40-year-old Conservative leader Andrew Scheer is likely the only candidate to have a chance to return to Liberal prime minister Justin Trudeau on October 21 in the legislative election.
At a meeting in La Prairie, in the southern suburbs of Montreal, on Tuesday, October 15, Canadian Conservative candidate Andrew Scheer motivated his troops, along with his wife Jill and their five children. In front of a handful of representatives of his party, he mixed anecdotes of youth, references to popular culture and electoral promises, as he does at each of his appearances.
The outcome of the October 21 federal election is more than ever uncertain: Conservatives and Liberals are 32.5% and 31.9% respectively of voting intentions (Nanos-Globe-CTV poll). It is estimated that 34% of the voters still undecided, including nearly 10% who will confirm their choice in the voting booth, according to the polling institute Leger.
Despite a flawless political career, elected to the province of Saskatchewan for five consecutive terms, then Speaker of the House of Commons in 2011, and Leader of the Conservative Party in 2017, Andrew Scheer, 40, candidate for the post of Prime Minister , has difficulty mobilizing beyond his base and making himself known, which puts him at a disadvantage compared to Justin Trudeau.
However, his personality contrasts with that of Stephen Harper, Conservative Prime Minister from 2006 to 2015, criticized for his cold and austere attitude. Ideologically more conservative than the latter on family and moral issues, he is against abortion, same-sex marriage and the legalization of cannabis. A practicing Catholic whose nursing mother was involved in the anti-abortion movement, the candidate nevertheless promised that he would vote against any measure aimed at reopening the debate on the subject, legal in Canada since 1988.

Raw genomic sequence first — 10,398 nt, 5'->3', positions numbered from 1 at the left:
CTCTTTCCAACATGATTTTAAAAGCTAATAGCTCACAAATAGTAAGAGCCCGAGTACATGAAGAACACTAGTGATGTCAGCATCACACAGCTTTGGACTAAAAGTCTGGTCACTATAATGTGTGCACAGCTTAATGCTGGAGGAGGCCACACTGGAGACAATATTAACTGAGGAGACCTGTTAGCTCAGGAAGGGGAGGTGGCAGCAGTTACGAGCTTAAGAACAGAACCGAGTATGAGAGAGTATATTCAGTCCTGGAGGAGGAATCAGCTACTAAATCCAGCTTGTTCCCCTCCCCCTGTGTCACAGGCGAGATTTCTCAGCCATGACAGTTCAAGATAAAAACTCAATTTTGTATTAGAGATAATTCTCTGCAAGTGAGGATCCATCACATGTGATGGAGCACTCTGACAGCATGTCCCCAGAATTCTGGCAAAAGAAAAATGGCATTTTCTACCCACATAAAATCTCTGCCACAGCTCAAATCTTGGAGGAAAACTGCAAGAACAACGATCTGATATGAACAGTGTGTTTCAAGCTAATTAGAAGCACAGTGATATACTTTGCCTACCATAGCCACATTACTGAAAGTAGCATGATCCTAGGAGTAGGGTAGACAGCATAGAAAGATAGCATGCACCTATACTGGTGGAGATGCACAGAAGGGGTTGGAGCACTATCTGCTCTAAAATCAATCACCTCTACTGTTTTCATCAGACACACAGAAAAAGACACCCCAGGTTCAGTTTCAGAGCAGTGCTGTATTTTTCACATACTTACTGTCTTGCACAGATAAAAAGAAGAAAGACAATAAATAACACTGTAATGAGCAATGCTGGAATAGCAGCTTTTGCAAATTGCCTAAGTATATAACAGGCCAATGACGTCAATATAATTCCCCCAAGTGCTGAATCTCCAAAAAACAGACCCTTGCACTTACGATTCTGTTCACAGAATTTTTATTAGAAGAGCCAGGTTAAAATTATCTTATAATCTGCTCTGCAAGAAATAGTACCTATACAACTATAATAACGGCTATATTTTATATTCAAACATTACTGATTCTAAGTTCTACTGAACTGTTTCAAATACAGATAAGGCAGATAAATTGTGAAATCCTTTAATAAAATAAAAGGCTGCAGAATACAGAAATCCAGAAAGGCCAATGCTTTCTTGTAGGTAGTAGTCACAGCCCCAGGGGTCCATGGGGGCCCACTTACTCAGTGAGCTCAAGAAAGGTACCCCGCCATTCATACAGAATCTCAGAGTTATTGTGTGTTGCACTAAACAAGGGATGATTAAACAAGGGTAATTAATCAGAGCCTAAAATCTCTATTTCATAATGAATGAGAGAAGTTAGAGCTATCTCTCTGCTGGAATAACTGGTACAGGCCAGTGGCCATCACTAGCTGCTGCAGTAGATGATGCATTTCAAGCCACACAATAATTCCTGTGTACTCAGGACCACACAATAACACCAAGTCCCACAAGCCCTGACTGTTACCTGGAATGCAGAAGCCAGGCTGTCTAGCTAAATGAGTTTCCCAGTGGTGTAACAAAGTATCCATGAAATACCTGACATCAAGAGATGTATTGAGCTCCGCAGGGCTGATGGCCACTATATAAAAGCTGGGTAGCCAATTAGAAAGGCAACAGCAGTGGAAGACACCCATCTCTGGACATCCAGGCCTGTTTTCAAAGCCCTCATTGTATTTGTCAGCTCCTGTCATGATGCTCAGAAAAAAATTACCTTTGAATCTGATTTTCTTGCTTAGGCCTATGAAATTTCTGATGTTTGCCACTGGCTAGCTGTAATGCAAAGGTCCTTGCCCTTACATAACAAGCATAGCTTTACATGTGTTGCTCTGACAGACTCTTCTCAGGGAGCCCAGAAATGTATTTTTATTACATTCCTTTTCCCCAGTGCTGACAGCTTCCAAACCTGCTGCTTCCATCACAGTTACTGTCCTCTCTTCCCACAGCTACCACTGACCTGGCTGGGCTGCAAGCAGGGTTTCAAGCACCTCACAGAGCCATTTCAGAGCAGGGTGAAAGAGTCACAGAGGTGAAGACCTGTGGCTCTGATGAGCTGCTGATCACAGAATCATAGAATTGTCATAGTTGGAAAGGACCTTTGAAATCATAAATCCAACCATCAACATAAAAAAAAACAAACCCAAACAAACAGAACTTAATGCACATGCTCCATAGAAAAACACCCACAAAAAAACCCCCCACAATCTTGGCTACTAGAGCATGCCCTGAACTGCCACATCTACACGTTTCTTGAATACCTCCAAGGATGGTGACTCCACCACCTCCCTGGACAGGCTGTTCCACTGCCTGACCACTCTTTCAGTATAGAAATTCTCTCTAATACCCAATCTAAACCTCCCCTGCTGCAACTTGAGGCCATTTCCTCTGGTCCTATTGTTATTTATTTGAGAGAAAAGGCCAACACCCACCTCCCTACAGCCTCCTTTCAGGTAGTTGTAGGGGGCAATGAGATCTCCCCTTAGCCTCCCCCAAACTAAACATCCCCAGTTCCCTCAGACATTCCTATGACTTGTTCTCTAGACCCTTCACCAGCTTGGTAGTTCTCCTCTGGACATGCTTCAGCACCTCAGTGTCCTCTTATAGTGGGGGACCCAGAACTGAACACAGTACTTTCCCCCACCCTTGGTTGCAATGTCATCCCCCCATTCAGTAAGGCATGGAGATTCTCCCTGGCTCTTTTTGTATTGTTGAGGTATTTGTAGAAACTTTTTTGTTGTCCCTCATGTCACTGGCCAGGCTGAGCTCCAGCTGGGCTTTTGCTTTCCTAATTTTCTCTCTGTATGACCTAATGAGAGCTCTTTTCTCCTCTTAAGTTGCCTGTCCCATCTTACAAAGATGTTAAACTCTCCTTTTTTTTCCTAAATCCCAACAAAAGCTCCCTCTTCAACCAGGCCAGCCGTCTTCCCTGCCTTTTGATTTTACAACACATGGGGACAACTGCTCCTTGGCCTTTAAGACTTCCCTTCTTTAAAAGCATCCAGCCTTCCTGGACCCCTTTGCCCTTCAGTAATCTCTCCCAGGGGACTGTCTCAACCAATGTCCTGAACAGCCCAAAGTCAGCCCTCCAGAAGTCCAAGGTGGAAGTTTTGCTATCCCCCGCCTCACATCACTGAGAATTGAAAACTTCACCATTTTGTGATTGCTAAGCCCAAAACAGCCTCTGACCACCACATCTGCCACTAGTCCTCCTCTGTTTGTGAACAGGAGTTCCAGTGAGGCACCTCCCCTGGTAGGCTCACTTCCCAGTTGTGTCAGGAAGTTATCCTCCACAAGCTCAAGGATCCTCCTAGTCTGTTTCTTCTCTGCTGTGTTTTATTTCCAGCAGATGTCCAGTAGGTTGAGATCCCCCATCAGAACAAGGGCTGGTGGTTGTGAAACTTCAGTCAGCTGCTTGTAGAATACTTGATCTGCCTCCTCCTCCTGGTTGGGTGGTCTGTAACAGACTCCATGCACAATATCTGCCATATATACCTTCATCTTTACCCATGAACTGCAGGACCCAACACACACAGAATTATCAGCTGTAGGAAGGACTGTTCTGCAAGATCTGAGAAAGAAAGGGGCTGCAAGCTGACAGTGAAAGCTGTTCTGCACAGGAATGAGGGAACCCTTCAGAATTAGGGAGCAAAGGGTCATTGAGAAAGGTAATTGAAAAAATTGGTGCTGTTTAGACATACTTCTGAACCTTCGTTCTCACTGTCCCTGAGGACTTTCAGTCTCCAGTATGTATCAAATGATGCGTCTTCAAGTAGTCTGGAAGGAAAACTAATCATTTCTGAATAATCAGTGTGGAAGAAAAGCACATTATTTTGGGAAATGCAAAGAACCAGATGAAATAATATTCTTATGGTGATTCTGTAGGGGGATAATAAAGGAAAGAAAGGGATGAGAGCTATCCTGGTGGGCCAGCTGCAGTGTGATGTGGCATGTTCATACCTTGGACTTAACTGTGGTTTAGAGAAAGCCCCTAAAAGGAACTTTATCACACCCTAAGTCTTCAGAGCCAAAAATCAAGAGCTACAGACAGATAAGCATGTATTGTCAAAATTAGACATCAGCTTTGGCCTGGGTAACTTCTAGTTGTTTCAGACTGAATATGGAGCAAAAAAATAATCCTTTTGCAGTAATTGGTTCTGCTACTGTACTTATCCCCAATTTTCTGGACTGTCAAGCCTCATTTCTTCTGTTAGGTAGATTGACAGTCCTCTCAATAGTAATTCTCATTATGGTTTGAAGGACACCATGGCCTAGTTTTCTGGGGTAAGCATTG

His priority in power will be to abolish the Trudeau government's carbon tax to fight global warming, Andrew Scheer "Ineffective". Promoting a local oil production, he repeated throughout the campaign his desire to build a "Energy corridor", thus endowing the world's fourth largest producer of black gold with infrastructure projects.
He focused his campaign on lowering taxes for "Put more money in the pockets of Quebecers" and is committed to bringing the country back to a balanced budget in five years. In recent years, public debt has risen from C $ 616 billion (€ 420 billion), when Justin Trudeau took office during the 2015-2016 fiscal year to $ 685.5 billion in 2018-2019. , the country, however, showing good economic health.